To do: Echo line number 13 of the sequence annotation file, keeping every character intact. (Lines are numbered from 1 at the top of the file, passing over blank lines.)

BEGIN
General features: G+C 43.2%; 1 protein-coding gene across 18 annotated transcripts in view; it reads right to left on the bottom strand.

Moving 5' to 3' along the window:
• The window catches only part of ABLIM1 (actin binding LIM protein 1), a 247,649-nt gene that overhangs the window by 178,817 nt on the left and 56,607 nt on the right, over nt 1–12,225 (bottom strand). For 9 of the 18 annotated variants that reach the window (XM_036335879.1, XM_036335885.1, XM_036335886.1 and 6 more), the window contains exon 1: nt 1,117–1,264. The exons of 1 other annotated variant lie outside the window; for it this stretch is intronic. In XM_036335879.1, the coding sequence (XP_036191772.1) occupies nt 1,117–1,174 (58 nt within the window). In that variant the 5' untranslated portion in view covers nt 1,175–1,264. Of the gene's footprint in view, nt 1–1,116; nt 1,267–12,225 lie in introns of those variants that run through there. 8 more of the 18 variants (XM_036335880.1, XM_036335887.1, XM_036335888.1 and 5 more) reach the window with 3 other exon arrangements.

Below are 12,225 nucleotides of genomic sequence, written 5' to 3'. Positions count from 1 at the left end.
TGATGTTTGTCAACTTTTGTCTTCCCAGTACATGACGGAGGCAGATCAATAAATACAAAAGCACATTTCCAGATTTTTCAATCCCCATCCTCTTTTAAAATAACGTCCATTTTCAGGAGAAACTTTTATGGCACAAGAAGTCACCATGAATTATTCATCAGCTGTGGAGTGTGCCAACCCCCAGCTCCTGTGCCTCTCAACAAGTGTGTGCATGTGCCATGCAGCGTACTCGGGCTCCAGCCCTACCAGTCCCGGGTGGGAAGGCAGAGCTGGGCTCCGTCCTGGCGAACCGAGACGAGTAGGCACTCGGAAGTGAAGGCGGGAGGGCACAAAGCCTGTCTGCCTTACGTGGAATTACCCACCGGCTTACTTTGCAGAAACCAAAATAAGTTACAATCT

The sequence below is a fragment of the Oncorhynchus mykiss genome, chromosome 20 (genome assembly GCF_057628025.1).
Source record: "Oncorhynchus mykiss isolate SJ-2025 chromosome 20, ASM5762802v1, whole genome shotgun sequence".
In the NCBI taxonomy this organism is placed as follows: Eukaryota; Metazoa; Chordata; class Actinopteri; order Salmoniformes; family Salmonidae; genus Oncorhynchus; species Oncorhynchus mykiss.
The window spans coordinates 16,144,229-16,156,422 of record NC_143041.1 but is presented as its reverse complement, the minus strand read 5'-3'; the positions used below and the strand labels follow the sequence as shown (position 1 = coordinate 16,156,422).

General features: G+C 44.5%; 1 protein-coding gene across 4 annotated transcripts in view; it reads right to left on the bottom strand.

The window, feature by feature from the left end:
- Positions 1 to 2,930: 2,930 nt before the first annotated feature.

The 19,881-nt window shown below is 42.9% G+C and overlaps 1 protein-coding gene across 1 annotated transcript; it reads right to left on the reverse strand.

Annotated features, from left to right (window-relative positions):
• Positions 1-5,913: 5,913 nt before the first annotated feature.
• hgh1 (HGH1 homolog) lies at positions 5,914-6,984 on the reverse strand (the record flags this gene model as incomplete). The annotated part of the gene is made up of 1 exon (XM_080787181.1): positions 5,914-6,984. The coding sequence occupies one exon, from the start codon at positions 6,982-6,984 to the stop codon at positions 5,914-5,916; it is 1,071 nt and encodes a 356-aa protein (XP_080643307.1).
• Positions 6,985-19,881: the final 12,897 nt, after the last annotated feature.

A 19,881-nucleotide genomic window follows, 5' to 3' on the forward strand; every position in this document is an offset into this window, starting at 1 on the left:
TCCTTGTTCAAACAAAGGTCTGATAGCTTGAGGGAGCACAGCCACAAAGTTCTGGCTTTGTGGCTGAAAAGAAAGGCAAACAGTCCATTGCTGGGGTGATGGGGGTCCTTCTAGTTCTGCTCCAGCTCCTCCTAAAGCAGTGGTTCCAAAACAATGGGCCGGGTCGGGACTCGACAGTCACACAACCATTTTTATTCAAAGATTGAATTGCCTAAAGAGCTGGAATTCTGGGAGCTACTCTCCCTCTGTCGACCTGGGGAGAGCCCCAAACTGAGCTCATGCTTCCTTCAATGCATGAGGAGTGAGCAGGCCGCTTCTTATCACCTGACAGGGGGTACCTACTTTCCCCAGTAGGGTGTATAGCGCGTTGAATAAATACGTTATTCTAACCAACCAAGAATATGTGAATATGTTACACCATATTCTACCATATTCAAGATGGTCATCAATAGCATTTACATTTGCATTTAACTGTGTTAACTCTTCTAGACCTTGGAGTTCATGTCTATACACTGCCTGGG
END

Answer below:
The 19,881-nt window shown below is 42.9% G+C and overlaps 1 protein-coding gene across 1 annotated transcript; it reads right to left on the reverse strand.